close Private investigator, who works on kidnappings around the world, talks about evolution of US tourist kidnappings in Mexico Video

Private investigator, who works on kidnappings around the world, talks about evolution of US tourist kidnappings in Mexico

Jay Armes III said from the ’80s to the mid 2000s, there was a "code" among kidnappers who saw it as a business. Now, he said, it’s a free-for-all similar to American "jugging."

Mexican officials have vowed to search for more missing people after eight bodies were recently discovered at a resort in Cancun, Mexico. 

In addressing the families of the missing people Tuesday, Oscar Montes de Oca, the head prosecutor for the Mexican state of Quintana Roo, where Cancun is located along the Caribbean coast, pledged to carry out more searches and identifications, the Associated Press reported. 

The U.S. State Department online advisory warns Americans to exercise “increased caution” when traveling to Quintana Roo due to crime and kidnapping. Fox News Digital asked the State Department Thursday if the advisory would be updated in light of the gruesome discoveries in what’s considered a hotspot area for American and other international tourists. 

“The U.S. Department of State has no higher priority than the safety and security of U.S. citizens overseas. We take seriously our commitment to provide U.S. citizens with clear, timely, and reliable information about every country in the world so they can make informed travel decisions,” a State Department spokesperson told Fox News Digital Thursday. 


“We encourage U.S. citizens considering travel to read the full Travel Advisory for Mexico, which is available on our website. Rather than providing one overall assessment for risks in Mexico, we assess each state individually.  See state summaries and Advisory levels for information specific travel destinations.  Some areas of Mexico have an increased risk of crime and kidnapping and we encourage travelers to read the entire Advisory,” the statement continued. “We are constantly evaluating the facts on the ground, and are committed to updating our safety and security messaging accordingly. We encourage U.S. citizens traveling overseas to enroll in the Smart Traveler Enrollment Program ( to receive important messages about their destination(s) directly, including timely Alerts and updates to Travel Advisories.” 

“On March 13, the U.S. Mission to Mexico issued a Travel Alert reminding U.S. citizens of the factors that they should consider when planning their vacation on traveling throughout Mexico.”

Mexican soldiers talk to spring breakers

Members of the Mexican navy and national guard patrol the tourist beach area of Cancun, Quintana Roo state, Mexico on March 18, 2023. Authorities said eight bodies were found in the area over the weekend. (ELIZABETH RUIZ/AFP via Getty Images)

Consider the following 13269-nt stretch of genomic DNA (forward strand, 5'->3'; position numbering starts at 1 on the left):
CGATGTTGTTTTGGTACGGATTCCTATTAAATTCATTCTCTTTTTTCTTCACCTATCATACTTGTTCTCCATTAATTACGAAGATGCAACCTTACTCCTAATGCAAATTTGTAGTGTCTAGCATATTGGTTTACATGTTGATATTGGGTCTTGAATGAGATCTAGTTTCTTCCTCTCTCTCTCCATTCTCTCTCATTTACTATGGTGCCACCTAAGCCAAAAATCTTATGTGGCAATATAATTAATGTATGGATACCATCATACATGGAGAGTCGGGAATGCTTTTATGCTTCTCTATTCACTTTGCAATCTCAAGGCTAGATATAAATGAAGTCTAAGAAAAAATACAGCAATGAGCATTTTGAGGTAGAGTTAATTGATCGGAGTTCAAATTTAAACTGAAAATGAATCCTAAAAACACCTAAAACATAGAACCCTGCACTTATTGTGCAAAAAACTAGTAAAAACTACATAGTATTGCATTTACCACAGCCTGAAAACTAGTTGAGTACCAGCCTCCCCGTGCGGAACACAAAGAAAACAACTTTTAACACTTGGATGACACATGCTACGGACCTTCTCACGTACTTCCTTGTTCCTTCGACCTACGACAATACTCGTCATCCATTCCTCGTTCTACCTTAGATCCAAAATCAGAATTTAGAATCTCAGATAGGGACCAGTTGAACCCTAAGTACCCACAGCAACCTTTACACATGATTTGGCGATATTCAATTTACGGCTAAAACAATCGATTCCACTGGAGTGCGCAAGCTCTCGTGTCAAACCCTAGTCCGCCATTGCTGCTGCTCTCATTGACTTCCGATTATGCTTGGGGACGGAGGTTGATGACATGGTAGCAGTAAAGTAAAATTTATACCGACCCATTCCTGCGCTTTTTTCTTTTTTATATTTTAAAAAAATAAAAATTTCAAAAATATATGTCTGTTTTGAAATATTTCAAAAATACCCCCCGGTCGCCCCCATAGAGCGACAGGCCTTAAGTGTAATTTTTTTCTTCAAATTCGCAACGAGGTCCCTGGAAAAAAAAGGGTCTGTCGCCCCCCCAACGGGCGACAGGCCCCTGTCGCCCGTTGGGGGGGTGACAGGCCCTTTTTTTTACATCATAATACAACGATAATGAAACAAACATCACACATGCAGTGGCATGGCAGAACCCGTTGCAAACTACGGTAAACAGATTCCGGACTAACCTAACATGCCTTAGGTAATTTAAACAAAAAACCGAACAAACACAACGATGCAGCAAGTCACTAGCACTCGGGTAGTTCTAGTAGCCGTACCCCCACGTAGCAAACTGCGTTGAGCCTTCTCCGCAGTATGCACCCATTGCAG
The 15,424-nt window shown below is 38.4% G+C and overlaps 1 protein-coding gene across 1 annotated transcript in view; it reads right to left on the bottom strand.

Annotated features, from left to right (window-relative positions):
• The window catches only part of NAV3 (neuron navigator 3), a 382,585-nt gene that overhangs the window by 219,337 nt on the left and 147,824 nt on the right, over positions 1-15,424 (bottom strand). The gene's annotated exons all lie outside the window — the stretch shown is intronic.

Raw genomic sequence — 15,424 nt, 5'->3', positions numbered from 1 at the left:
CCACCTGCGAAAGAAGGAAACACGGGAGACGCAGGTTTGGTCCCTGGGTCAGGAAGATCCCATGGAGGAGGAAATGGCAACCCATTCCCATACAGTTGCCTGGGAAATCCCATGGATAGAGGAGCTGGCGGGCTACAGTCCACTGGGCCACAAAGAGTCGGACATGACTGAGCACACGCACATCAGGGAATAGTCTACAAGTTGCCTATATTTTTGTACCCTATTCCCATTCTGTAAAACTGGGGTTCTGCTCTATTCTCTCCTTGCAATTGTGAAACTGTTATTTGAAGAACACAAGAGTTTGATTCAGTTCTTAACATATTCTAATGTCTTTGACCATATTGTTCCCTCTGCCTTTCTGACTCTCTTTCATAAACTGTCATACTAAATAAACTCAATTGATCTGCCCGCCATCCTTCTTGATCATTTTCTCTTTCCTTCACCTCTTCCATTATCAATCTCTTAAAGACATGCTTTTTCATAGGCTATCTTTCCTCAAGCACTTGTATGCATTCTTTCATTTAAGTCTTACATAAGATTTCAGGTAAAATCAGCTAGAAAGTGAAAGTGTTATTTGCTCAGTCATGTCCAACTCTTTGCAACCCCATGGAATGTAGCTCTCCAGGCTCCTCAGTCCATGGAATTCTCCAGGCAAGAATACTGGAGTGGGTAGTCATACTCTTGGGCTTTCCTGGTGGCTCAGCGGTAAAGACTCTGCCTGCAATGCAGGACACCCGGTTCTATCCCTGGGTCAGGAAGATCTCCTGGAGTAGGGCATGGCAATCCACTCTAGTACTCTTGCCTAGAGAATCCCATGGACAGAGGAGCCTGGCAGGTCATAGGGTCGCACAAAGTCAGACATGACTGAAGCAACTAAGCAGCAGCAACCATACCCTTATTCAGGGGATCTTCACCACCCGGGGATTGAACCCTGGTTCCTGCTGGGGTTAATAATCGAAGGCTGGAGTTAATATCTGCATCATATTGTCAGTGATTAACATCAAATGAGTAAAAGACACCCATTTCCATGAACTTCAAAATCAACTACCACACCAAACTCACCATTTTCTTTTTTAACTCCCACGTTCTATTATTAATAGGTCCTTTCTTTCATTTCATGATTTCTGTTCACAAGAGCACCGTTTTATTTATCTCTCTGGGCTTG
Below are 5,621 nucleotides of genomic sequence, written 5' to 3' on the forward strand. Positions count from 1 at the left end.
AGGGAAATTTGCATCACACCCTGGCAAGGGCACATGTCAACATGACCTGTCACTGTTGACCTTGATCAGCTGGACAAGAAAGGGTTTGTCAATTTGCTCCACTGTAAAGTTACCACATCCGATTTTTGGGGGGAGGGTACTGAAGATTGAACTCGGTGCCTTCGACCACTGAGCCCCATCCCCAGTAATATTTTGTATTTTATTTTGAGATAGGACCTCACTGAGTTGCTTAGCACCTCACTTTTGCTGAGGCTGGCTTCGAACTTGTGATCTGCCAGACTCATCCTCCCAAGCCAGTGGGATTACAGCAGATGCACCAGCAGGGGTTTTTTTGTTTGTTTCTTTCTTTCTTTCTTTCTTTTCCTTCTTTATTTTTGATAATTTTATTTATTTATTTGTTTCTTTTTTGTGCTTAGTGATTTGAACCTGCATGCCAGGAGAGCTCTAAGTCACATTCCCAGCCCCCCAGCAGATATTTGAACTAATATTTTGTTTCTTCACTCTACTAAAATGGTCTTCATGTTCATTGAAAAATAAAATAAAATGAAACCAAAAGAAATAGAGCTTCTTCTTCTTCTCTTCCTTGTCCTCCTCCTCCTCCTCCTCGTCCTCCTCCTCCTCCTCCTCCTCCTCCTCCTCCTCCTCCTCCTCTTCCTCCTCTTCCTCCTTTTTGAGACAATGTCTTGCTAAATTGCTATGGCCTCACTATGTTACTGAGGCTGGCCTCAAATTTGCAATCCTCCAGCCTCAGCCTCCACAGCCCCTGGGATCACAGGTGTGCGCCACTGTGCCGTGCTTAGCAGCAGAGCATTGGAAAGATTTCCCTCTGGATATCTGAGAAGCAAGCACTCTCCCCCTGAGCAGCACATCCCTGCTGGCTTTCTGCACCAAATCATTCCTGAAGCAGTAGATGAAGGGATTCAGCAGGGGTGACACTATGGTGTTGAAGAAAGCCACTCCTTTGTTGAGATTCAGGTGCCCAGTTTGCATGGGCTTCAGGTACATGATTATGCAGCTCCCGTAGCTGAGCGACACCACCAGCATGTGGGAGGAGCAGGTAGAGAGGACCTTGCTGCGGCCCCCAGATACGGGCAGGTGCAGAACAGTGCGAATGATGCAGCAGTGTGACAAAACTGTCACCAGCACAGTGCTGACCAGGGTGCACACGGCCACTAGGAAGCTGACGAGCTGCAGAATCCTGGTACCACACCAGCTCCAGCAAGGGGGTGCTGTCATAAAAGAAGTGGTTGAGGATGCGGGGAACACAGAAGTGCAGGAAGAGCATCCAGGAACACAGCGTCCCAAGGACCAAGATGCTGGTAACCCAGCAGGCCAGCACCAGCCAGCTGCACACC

The eight bodies were found in searches over the weekend, when police looked in wooded lots and even sinkhole ponds known as cenotes.

Montes de Oca said five of the bodies were found at a building site that had apparently been abandoned. It was determined that the bodies had been dumped there between one week and two months ago. Three of the bodies at that location have been identified as people reported missing previously.

At another site in a wooded area on the outskirts of Cancun, authorities found three sets of skeletal remains. They have not yet been identified.

More than 112,000 people are listed as missing in Mexico, and searches for clandestine grave sites have become common throughout the country. What is unusual is that they are now being carried out in Cancun, the crown jewel of Mexico’s tourism industry.

Mexican soldiers in Cancun

Members of the Mexican navy and national guard patrol the tourist area of Cancun, Quintana Roo state, Mexico, on March 17, 2023, during spring break. Over the weekend, eight bodies were reportedly found dumped nearby. (ELIZABETH RUIZ/AFP via Getty Images)

The bodies were found in a poor neighborhood about 10 miles from Cancun’s beach and hotel zone, but relatively closer to the resort’s airport.


Similar searches were also carried out in Felipe Carrillo Puerto, a town south of Tulum.

Volunteer searchers, including the relatives of missing people and specially trained dogs, also participated with investigators in the searches.

Feuding drug gangs have caused violence in Cancun and the resort-studded Caribbean coast south of it.

Earlier this month, four men in Cancun were killed in a dispute related to drug gang rivalries. The dead men were found in the city’s hotel zone near the beach.

Cancun sign with tourist posing

Tourists pose for a picture in front of a Cancun sign in Playa Delfines at the Hotel Zone of Cancun, Quintana Roo State, Mexico, on Nov. 8, 2022.  Clandestine graves are common elsewhere in Mexico but normally not near Cancun. (DANIEL SLIM/AFP via Getty Images)

A U.S. tourist was shot in the leg in the nearby town of Puerto Morelos in March. 

The U.S. State Department had issued a travel alert that month warning travelers to “exercise increased caution,” especially after dark, at resorts like Cancun, Playa del Carmen and Tulum.


In 2022, two Canadians were killed in Playa del Carmen, apparently because of debts between international drug and weapons trafficking gangs. In 2021, in Tulum, two tourists — one a California travel blogger born in India and the other German — were killed when they apparently were caught in the crossfire of a gunfight between rival drug dealers.

The Associated Press contributed to this report. 

Danielle Wallace is a reporter for Fox News Digital covering politics, crime, police and more. Story tips can be sent to [email protected] and on Twitter: @danimwallace. 

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